NWR Issue 22

The National Centre for Literature

The National Centre for Literature was the imaginative centrepiece of Swansea's successful bid to host the Arts Council of Great Britain's 1995 Year of Literature, and one of the main reasons it was able to beat off the competition from other parts of the UK.

Setting out Swansea's stall, the bid document declared: "Ty Llên -The National Centre for Literature will be the first major dedicated writers' centre and literary complex in the UK. The centre will be a permanent facility, and a memorial to the Arts 2000 venture...developed along the lines of the Dublin Writers' Museum and Living Writers' Centre, the Berlin Literaturhaus and the Archives et Musée de la Littérature in Brussels.

"It will provide a geographical base and a focal point for literary activity during 1995,with a full range of support facilities. Itwill be a 'shop window' for the display of works of literature, with changing exhibitions and education and outreach programmes. Many of the (1995) events will be held in Ty Llên and its opening well constitute a major event and fillip to the literary community in Wales."

Translating those fine words into deeds however has been proving somewhat more difficult and the reason is, as usual, money.

Finance for the 12 months of the Year of Literature should be reasonably assured. It is underpinned by the £250,000 grant made available for the year by the Arts Council of Great Britain. Additional support is likely to be coming from the Welsh Arts Council particularly for the build-up towards 1995. The private sector and other public sector organisations will hopefully also persuaded to support the year, once the programme becomes available. But what about the costs of running Ty Llên from 1996 onwards?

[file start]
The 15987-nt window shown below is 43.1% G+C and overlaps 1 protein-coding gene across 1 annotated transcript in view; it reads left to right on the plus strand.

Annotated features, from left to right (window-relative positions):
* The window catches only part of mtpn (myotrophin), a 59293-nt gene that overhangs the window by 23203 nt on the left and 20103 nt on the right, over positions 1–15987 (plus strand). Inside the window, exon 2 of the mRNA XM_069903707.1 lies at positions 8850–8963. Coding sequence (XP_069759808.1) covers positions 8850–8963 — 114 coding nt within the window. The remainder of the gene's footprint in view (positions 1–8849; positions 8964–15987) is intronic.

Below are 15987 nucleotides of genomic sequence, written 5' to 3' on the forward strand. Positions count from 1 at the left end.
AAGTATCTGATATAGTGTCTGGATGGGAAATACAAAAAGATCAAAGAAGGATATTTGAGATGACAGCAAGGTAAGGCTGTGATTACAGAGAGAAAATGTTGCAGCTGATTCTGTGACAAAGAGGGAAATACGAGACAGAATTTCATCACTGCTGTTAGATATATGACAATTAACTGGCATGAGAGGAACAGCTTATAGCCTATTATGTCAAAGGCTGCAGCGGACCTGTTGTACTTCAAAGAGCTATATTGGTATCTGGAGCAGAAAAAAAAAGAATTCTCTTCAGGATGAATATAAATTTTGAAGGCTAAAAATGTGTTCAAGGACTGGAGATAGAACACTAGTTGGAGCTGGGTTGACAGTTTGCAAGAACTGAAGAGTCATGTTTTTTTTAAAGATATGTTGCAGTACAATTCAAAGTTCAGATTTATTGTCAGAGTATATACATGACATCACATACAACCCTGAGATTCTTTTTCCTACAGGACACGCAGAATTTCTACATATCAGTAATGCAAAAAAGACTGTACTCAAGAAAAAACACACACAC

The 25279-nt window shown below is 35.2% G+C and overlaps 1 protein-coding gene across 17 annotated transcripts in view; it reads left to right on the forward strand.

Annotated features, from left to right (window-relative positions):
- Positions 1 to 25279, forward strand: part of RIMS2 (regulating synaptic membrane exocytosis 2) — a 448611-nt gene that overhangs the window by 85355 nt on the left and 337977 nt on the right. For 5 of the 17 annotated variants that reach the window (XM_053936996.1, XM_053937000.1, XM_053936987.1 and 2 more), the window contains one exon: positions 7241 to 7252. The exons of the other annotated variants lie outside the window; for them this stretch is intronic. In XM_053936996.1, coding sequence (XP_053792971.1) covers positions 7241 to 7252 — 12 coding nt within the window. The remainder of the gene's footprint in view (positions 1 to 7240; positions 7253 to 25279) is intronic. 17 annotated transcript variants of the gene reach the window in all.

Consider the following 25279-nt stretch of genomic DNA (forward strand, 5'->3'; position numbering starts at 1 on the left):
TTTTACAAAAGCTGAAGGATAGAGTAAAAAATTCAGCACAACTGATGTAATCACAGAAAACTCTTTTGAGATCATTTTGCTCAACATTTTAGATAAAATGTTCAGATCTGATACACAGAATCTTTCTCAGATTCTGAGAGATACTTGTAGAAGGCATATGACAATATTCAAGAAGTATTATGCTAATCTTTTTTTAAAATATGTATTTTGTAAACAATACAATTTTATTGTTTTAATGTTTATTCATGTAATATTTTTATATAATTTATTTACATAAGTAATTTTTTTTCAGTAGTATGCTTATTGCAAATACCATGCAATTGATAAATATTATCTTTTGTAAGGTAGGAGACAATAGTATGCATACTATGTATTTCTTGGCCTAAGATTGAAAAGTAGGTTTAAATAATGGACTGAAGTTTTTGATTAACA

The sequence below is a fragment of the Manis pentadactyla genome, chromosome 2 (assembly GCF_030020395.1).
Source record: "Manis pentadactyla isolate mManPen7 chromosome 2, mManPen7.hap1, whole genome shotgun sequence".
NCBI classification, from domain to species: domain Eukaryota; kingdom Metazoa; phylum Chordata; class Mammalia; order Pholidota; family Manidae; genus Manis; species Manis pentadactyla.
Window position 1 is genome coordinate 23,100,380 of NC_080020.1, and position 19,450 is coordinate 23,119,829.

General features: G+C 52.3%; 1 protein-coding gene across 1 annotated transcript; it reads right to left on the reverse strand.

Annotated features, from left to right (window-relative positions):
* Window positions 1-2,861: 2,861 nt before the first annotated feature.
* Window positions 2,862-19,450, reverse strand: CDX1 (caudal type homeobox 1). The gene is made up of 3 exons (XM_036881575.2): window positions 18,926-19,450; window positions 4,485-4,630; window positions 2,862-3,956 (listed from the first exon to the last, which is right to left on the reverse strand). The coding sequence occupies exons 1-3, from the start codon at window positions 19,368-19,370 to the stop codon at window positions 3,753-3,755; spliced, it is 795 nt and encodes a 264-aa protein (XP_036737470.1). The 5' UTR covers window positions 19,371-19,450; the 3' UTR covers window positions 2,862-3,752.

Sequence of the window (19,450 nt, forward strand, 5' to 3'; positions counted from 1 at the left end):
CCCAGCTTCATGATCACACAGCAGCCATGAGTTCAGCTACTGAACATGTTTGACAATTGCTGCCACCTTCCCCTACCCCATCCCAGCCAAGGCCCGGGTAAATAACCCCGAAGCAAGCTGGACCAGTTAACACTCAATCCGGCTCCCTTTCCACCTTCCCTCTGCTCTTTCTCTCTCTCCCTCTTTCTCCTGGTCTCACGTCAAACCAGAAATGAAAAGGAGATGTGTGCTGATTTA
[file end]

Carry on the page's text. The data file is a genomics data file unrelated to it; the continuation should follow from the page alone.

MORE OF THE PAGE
This issue has come to the fore because the debate over the location of the new centre has finally been resolved. It is to be housed in the Old Guildhall, a listed building which is to be radical refurbished in time to be officially opened on March 1,1993. More pertinent still, Swansea City Council has formally invited the Welsh Academy to take over the running of the centre, posing in stark terms the revenue implications.

The present activities of the English and Welsh sections of the Academy generate a turnover of some £200,000 a year, of which roughly half is granted-aided by the Welsh Arts Council and half from private sector sponsorship and revenue from literary events. But a National Literature
Centre worthy of the name and with a level of staffing necessary to fulfil its role will require funding of at least double that figure.

Not surprisingly, the Academy is hesitant about confirming its original commitment to transfer its offices from Cardiff to Swansea were Swansea's bid successful. The Welsh Arts Council, faced with a 2 per cent reduction in its budget next year, is hardly in a position to fund a significant new commitment out of its existing budget. As anyone involved in the field of literature will vouch, existing resources for literature are already severely stretched and meagre compared with the sums available to other arts.

The fact is that the new centre is planned as a national resource - a national literature centre not just for Wales but for the whole of the UK - and should be recognised as such by the Government. From April next year, responsibility for funding of the arts in Wales will pass from Department of National Heritage to the Welsh Office. The equitable and most sensible arrangement would be for the national literature centre to be funded directly by the Welsh Office in same way as the National Museum of Wales. Literature centres in other European countries are successful because they enjoy national backing. And if generous Government support can be found for Manchester's Olympic Games bid, then why not for Swansea's National Centre for Literature?


previous editorial: William Shakespeare's Welsh connection
next editorial: Swansea's Year of Literature


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